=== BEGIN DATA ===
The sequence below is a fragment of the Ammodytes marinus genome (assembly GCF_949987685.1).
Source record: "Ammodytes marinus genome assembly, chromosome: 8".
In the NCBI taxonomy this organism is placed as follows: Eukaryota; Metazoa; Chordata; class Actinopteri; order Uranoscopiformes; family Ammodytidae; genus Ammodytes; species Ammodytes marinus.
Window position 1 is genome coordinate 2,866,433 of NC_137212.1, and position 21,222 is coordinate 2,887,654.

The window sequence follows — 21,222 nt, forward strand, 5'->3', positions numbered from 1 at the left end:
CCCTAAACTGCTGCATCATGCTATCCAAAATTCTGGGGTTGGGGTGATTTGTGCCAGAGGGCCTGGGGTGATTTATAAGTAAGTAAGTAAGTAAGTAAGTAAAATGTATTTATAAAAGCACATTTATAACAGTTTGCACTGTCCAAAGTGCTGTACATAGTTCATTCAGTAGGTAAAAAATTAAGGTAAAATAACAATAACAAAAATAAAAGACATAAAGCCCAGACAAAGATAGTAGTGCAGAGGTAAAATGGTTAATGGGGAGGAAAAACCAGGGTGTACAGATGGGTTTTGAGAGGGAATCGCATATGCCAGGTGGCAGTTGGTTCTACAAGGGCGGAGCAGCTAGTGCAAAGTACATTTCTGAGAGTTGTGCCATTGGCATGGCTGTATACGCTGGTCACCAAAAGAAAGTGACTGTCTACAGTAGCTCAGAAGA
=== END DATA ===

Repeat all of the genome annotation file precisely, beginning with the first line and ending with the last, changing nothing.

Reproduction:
The sequence below is a fragment of the Ammodytes marinus genome (assembly GCF_949987685.1).
Source record: "Ammodytes marinus genome assembly, chromosome: 8".
In the NCBI taxonomy this organism is placed as follows: Eukaryota; Metazoa; Chordata; class Actinopteri; order Uranoscopiformes; family Ammodytidae; genus Ammodytes; species Ammodytes marinus.
Window position 1 is genome coordinate 2,866,433 of NC_137212.1, and position 21,222 is coordinate 2,887,654.

The window sequence follows — 21,222 nt, forward strand, 5'->3', positions numbered from 1 at the left end:
CCCTAAACTGCTGCATCATGCTATCCAAAATTCTGGGGTTGGGGTGATTTGTGCCAGAGGGCCTGGGGTGATTTATAAGTAAGTAAGTAAGTAAGTAAGTAAAATGTATTTATAAAAGCACATTTATAACAGTTTGCACTGTCCAAAGTGCTGTACATAGTTCATTCAGTAGGTAAAAAATTAAGGTAAAATAACAATAACAAAAATAAAAGACATAAAGCCCAGACAAAGATAGTAGTGCAGAGGTAAAATGGTTAATGGGGAGGAAAAACCAGGGTGTACAGATGGGTTTTGAGAGGGAATCGCATATGCCAGGTGGCAGTTGGTTCTACAAGGGCGGAGCAGCTAGTGCAAAGTACATTTCTGAGAGTTGTGCCATTGGCATGGCTGTATACGCTGGTCACCAAAAGAAAGTGACTGTCTACAGTAGCTCAGAAGA